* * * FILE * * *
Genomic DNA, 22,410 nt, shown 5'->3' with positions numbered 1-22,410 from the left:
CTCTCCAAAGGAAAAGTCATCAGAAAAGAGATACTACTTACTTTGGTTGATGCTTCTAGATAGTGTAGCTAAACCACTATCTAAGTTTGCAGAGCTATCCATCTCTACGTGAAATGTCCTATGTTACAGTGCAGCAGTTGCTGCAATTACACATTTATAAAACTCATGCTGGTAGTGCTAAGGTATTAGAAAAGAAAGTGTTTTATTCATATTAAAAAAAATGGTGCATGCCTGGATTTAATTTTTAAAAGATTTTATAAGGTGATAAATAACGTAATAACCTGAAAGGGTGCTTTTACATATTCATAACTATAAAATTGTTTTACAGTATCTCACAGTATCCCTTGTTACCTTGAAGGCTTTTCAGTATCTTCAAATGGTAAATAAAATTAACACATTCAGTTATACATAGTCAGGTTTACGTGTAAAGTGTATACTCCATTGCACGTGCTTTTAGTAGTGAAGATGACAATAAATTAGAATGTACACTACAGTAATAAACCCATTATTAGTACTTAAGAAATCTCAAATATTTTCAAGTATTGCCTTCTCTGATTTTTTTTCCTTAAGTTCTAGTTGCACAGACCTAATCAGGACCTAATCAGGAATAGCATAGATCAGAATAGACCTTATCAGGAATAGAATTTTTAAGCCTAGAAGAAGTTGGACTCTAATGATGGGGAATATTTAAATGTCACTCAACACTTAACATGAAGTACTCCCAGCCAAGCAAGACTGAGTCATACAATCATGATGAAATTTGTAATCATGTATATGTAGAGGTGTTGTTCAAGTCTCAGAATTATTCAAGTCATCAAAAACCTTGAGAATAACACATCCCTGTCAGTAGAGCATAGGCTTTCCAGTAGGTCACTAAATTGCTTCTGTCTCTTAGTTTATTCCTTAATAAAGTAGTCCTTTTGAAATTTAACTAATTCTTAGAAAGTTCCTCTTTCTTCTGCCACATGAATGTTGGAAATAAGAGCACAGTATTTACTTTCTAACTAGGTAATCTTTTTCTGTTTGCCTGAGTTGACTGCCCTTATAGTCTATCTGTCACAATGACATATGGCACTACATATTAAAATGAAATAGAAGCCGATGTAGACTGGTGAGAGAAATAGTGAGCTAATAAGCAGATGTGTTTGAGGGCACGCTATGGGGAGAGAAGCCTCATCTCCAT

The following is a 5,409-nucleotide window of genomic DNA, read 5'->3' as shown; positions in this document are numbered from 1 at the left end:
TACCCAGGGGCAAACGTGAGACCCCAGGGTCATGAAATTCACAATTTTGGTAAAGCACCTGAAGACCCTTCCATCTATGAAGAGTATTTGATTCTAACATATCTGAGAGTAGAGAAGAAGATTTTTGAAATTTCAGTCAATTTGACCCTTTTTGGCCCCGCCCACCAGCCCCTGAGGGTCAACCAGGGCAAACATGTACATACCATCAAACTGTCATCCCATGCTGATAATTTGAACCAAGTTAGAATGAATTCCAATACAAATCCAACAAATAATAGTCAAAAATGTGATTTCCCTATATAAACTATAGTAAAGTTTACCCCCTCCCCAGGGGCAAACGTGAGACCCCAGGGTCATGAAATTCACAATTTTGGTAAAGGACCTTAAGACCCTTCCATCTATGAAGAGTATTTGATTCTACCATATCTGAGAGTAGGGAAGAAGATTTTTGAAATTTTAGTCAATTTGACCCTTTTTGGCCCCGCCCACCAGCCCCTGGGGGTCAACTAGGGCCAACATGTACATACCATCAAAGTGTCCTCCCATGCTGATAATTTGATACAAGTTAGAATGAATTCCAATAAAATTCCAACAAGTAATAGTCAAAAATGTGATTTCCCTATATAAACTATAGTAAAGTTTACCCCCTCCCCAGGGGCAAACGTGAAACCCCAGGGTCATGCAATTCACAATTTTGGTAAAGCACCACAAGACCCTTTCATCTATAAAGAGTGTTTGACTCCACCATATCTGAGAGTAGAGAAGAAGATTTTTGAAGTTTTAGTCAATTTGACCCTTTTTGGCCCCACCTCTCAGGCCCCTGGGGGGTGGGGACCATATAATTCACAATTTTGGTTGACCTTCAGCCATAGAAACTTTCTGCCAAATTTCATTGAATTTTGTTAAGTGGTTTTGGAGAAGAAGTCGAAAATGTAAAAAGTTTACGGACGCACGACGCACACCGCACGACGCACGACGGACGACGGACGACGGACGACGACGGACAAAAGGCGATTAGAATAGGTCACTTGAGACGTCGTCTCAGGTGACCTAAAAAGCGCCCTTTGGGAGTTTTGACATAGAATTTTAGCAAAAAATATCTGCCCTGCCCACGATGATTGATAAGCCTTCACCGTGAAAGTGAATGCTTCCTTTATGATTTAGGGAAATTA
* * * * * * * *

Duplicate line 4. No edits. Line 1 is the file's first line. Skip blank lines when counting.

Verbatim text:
TACCCAGGGGCAAACGTGAGACCCCAGGGTCATGAAATTCACAATTTTGGTAAAGCACCTGAAGACCCTTCCATCTATGAAGAGTATTTGATTCTAACATATCTGAGAGTAGAGAAGAAGATTTTTGAAATTTCAGTCAATTTGACCCTTTTTGGCCCCGCCCACCAGCCCCTGAGGGTCAACCAGGGCAAACATGTACATACCATCAAACTGTCATCCCATGCTGATAATTTGAACCAAGTTAGAATGAATTCCAATACAAATCCAACAAATAATAGTCAAAAATGTGATTTCCCTATATAAACTATAGTAAAGTTTACCCCCTCCCCAGGGGCAAACGTGAGACCCCAGGGTCATGAAATTCACAATTTTGGTAAAGGACCTTAAGACCCTTCCATCTATGAAGAGTATTTGATTCTACCATATCTGAGAGTAGGGAAGAAGATTTTTGAAATTTTAGTCAATTTGACCCTTTTTGGCCCCGCCCACCAGCCCCTGGGGGTCAACTAGGGCCAACATGTACATACCATCAAAGTGTCCTCCCATGCTGATAATTTGATACAAGTTAGAATGAATTCCAATAAAATTCCAACAAGTAATAGTCAAAAATGTGATTTCCCTATATAAACTATAGTAAAGTTTACCCCCTCCCCAGGGGCAAACGTGAAACCCCAGGGTCATGCAATTCACAATTTTGGTAAAGCACCACAAGACCCTTTCATCTATAAAGAGTGTTTGACTCCACCATATCTGAGAGTAGAGAAGAAGATTTTTGAAGTTTTAGTCAATTTGACCCTTTTTGGCCCCACCTCTCAGGCCCCTGGGGGGTGGGGACCATATAATTCACAATTTTGGTTGACCTTCAGCCATAGAAACTTTCTGCCAAATTTCATTGAATTTTGTTAAGTGGTTTTGGAGAAGAAGTCGAAAATGTAAAAAGTTTACGGACGCACGACGCACACCGCACGACGCACGACGGACGACGGACGACGGACGACGACGGACAAAAGGCGATTAGAATAGGTCACTTGAGACGTCGTCTCAGGTGACCTAAAAAGCGCCCTTTGGGAGTTTTGACATAGAATTTTAGCAAAAAATATCTGCCCTGCCCACGATGATTGATAAGCCTTCACCGTGAAAGTGAATGCTTCCTTTATGATTTAGGGAAATTA